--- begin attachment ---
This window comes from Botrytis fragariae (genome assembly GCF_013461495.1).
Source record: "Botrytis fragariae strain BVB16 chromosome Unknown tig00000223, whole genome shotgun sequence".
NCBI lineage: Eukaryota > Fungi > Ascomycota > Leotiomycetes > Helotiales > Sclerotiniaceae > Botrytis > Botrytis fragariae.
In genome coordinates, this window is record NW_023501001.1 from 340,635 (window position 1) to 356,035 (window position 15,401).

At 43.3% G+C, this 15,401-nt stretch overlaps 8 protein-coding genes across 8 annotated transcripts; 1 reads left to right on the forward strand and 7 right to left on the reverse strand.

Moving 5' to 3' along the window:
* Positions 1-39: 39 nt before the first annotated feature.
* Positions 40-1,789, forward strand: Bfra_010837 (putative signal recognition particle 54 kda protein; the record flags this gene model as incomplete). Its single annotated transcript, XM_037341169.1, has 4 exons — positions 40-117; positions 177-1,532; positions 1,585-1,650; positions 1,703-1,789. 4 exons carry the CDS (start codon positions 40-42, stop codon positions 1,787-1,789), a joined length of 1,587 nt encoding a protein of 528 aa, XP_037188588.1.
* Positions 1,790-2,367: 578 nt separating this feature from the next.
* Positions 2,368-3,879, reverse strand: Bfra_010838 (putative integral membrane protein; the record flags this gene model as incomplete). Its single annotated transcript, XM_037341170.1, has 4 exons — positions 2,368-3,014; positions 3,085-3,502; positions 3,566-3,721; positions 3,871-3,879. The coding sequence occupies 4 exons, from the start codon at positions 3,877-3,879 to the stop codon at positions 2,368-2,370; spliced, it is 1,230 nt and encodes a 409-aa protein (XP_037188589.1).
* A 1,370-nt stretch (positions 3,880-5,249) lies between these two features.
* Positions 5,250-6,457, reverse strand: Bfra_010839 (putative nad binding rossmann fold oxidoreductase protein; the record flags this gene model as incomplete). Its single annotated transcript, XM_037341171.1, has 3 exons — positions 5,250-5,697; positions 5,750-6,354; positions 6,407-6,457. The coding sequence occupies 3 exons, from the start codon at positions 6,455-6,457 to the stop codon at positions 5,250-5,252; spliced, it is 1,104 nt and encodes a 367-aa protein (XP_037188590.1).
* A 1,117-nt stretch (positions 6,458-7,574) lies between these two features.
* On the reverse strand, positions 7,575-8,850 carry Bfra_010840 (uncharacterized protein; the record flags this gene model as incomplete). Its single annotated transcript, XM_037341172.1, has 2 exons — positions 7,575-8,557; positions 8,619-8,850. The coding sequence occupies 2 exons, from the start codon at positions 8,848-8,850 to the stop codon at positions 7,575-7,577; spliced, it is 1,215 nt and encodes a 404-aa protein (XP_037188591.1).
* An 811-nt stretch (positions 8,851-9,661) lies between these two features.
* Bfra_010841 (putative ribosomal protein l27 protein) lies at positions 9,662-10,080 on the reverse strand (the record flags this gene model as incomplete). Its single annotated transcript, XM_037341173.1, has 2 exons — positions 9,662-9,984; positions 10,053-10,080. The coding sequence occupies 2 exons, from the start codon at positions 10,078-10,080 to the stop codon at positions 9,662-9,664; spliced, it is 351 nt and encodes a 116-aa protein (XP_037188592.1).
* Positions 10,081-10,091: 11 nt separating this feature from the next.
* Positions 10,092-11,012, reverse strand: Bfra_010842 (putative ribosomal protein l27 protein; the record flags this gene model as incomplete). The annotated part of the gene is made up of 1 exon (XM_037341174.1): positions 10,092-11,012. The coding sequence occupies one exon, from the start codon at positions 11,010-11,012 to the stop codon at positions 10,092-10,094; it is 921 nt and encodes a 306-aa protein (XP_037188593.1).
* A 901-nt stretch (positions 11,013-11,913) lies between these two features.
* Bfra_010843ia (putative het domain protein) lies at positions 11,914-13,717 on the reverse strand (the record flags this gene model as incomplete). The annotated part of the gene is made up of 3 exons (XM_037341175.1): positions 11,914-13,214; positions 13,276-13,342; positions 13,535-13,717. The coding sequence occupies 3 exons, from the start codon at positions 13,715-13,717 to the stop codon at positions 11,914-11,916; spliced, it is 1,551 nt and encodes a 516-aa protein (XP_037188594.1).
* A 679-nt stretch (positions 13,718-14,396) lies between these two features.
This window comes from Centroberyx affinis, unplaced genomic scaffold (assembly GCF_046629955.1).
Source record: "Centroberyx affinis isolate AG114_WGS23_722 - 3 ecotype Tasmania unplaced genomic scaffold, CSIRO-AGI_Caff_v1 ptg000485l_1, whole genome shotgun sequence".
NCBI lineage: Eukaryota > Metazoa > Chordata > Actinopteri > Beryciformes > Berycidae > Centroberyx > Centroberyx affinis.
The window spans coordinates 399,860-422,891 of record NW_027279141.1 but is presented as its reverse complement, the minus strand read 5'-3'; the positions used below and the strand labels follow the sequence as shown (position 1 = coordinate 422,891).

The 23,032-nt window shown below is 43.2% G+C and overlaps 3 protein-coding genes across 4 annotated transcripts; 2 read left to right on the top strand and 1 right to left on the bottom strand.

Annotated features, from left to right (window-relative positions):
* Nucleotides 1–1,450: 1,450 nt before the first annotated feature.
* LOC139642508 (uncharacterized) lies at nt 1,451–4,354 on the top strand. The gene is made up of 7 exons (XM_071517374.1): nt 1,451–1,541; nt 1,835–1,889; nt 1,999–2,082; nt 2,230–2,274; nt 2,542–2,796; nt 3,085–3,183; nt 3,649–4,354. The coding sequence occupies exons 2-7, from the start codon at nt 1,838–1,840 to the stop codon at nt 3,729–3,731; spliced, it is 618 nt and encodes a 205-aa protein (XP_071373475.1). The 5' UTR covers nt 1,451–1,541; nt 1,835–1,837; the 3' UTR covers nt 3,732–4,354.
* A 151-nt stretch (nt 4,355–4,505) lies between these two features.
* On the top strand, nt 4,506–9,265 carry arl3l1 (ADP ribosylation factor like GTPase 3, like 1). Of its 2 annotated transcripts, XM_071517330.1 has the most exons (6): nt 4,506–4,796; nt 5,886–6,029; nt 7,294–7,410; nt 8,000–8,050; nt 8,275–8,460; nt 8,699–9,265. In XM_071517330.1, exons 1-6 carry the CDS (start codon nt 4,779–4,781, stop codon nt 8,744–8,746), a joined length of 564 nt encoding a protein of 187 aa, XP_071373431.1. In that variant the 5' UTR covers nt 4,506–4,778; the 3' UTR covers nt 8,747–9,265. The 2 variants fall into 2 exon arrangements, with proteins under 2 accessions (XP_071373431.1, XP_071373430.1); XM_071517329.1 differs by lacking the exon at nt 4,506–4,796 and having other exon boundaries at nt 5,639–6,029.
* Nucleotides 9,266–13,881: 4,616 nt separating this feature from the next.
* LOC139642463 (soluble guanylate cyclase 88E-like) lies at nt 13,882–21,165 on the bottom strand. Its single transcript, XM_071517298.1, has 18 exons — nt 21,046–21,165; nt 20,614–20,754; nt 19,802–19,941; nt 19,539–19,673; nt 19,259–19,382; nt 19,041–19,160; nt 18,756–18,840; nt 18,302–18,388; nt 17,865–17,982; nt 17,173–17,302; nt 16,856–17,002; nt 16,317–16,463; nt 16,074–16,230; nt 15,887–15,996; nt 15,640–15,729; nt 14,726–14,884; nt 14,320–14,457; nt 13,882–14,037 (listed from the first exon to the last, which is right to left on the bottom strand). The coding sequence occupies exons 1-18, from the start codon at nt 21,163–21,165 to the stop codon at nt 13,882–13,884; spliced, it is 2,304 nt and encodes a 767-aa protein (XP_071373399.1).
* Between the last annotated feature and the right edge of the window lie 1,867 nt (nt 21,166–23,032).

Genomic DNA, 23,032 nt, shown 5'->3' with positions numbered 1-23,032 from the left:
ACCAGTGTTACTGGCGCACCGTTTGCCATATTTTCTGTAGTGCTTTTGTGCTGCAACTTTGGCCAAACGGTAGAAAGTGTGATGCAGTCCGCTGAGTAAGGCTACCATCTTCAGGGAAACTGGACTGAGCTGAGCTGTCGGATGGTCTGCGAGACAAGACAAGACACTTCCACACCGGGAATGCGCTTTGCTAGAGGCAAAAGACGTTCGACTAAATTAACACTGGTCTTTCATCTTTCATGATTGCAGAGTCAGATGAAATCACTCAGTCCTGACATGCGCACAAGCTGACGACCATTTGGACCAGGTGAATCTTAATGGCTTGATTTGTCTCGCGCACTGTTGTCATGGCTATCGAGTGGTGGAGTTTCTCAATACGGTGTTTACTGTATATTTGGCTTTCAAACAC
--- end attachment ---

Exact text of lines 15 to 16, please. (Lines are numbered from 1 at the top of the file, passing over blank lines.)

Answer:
* An 811-nt stretch (positions 8,851-9,661) lies between these two features.
* Bfra_010841 (putative ribosomal protein l27 protein) lies at positions 9,662-10,080 on the reverse strand (the record flags this gene model as incomplete). Its single annotated transcript, XM_037341173.1, has 2 exons — positions 9,662-9,984; positions 10,053-10,080. The coding sequence occupies 2 exons, from the start codon at positions 10,078-10,080 to the stop codon at positions 9,662-9,664; spliced, it is 351 nt and encodes a 116-aa protein (XP_037188592.1).